Server monitoring tools essentially collect data from the server operating system regarding CPU, memory, hard-disk, etc. Abnormally high CPU temperature for instance may help identify a malfunctioning fan that is causing a server or computer to overheat. In case of virtual machines and public cloud based virtual machines, which are software-based the parameters to track will vary, but include metrics related to the virtual CPU, virtual memory, network connectivity, database etc.

Network monitoring helps to verify the health and performance of an organization's network (LAN and WAN). With IT infrastructure monitoring tools, the IT team can know the data transfer rates and other quality of service parameters (delay, delay variation and loss) that are being experienced on the network. Though all tools do not support monitoring of WAN connections as well, this could be essential requirements in typical organizations that operate from multiple locations and are having a remote workforce.

Application health monitoring is another important requirement of IT infrastructure monitoring. Software applications whether deployed on cloud or on servers on-premise, may be used by employees or by customers of the business and will be often considered business critical.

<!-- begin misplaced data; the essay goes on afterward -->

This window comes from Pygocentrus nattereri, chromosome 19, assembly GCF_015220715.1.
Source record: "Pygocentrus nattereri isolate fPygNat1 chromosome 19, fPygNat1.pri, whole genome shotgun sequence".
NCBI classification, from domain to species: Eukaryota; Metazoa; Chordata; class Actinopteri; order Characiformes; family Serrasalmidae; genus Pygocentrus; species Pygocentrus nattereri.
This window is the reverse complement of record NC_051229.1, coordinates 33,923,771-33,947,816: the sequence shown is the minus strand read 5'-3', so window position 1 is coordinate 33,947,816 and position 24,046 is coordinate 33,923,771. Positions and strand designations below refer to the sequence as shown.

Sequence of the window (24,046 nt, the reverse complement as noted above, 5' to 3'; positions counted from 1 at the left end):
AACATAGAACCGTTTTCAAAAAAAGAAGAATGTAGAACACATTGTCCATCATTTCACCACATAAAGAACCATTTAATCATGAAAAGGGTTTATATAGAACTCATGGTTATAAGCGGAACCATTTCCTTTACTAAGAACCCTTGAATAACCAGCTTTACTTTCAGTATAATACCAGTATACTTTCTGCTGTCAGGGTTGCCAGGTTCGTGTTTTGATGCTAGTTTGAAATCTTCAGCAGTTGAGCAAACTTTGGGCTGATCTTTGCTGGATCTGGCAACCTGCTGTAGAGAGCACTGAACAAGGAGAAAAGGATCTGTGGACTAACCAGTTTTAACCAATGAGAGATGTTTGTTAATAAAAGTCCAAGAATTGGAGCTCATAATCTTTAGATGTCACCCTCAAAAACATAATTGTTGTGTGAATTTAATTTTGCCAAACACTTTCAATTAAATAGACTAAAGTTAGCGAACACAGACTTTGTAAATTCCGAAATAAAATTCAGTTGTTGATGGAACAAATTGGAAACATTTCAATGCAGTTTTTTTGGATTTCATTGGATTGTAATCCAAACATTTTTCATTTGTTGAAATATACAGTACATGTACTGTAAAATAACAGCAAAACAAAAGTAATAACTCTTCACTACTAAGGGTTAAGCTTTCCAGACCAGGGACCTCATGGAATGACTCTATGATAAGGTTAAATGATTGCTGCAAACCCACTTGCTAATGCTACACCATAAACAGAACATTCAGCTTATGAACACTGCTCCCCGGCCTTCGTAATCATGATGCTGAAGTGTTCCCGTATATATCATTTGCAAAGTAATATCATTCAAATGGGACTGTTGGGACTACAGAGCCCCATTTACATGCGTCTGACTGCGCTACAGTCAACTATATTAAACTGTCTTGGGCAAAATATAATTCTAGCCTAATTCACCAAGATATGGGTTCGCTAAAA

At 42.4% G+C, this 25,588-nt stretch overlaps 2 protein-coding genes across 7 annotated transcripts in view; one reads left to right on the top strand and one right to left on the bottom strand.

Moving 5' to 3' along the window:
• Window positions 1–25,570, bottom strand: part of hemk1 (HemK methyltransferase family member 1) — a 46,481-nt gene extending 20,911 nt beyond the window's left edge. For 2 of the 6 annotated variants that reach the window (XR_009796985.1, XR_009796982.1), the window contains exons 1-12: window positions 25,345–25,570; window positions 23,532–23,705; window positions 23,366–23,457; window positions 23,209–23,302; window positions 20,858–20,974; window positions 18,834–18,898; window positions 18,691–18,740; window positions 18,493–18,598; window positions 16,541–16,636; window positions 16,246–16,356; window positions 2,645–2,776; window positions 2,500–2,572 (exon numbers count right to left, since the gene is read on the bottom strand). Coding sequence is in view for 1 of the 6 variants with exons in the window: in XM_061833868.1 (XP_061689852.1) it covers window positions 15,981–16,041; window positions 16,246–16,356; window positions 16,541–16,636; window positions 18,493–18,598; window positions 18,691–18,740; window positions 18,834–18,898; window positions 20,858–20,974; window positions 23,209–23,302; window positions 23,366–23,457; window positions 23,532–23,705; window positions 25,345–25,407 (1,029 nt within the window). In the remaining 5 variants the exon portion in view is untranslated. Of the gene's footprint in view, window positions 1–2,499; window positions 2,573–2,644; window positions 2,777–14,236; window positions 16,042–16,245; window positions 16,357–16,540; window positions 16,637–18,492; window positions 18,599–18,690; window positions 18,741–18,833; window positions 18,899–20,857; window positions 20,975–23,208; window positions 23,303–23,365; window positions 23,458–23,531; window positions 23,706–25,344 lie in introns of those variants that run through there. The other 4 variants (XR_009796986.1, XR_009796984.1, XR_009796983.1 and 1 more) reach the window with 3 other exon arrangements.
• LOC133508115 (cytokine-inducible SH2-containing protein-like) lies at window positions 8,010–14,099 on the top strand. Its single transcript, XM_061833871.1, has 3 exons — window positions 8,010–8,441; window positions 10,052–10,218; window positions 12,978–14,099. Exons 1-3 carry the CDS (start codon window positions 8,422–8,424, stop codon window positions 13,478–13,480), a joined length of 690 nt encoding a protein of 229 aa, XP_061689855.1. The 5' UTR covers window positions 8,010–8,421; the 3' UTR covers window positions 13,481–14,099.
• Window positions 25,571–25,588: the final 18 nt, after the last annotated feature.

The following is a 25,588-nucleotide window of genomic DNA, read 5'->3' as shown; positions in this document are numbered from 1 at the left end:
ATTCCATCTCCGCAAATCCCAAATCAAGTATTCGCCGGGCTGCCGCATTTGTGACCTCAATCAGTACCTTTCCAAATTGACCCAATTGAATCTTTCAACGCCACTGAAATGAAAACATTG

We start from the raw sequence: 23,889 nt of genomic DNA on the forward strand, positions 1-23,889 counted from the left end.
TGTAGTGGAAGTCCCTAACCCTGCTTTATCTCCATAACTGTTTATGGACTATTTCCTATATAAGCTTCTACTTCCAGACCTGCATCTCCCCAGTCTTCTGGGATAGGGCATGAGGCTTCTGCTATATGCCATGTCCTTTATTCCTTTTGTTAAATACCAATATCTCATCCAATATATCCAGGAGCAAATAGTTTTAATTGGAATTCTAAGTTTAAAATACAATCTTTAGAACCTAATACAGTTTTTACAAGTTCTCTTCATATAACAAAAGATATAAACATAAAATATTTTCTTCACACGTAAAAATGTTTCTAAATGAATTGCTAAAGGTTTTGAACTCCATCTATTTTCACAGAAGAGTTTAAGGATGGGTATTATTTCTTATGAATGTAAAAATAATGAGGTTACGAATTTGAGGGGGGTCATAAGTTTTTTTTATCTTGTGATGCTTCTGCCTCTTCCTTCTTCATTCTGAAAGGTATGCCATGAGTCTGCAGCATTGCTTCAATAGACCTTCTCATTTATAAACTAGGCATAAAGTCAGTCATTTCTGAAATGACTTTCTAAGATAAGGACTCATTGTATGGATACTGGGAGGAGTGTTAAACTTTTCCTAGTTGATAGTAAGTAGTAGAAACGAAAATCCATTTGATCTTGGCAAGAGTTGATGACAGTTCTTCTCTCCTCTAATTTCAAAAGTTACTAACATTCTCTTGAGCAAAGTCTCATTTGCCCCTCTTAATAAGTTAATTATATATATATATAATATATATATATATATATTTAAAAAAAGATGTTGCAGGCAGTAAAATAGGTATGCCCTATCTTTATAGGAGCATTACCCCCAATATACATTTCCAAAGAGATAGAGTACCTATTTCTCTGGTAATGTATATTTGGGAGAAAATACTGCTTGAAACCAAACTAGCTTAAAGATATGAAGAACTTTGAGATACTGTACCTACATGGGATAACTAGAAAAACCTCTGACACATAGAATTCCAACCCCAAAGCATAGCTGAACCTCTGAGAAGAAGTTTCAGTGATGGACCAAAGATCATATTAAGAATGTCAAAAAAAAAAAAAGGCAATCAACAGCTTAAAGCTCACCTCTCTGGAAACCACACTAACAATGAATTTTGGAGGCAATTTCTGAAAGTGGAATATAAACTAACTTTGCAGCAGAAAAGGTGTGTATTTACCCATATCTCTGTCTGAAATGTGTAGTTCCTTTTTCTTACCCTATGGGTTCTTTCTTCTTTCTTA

Remote user device monitoring has become relatively important in the post-covid era, since a large majority of organizations’ workforce is working from remote locations or working from home. Though traditional view of IT organizations may not be to treat user workstations as part of the IT infrastructure, it has become essential in today’s distributed environment to ensure productivity of the remote workforce.

What are the challenges in infrastructure monitoring?

IT Operations in most organizations are typically occupied with day-to-day activities required to administer and keep all their servers and applications running. Their key focus would primarily be to ensure uninterrupted availability of resources required for optimal user experience. This involves ensuring uptime and reliability, reliable performance, and error-free operation.

At a typical organization therefore, IT operations would be involved in periodic monitoring of infrastructure, apart from installation of software updates, setup of new systems, as well as problem troubleshooting. It typically also includes provisioning and capacity planning to ensure there are sufficient resources to meet upcoming user requirements.

Thus, typical challenges in performing the above tasks include:

  • Diversity of platforms and environment –hardware platforms, operating systems and applications, means that expertise is distributed and teams are leaner
  • Managing hybrid environments – on-premises and cloud-based
  • Digital transformation and migration support can take up a large chunk of effort and time
  • IT teams may have minimal or no bandwidth to monitor the performance of infrastructure and have to use multiple tools with increased reliance on automation
  • IT teams lack expertise for troubleshooting and performing root cause analysis (RCA)

How to choose the best Infrastructure Monitoring Tool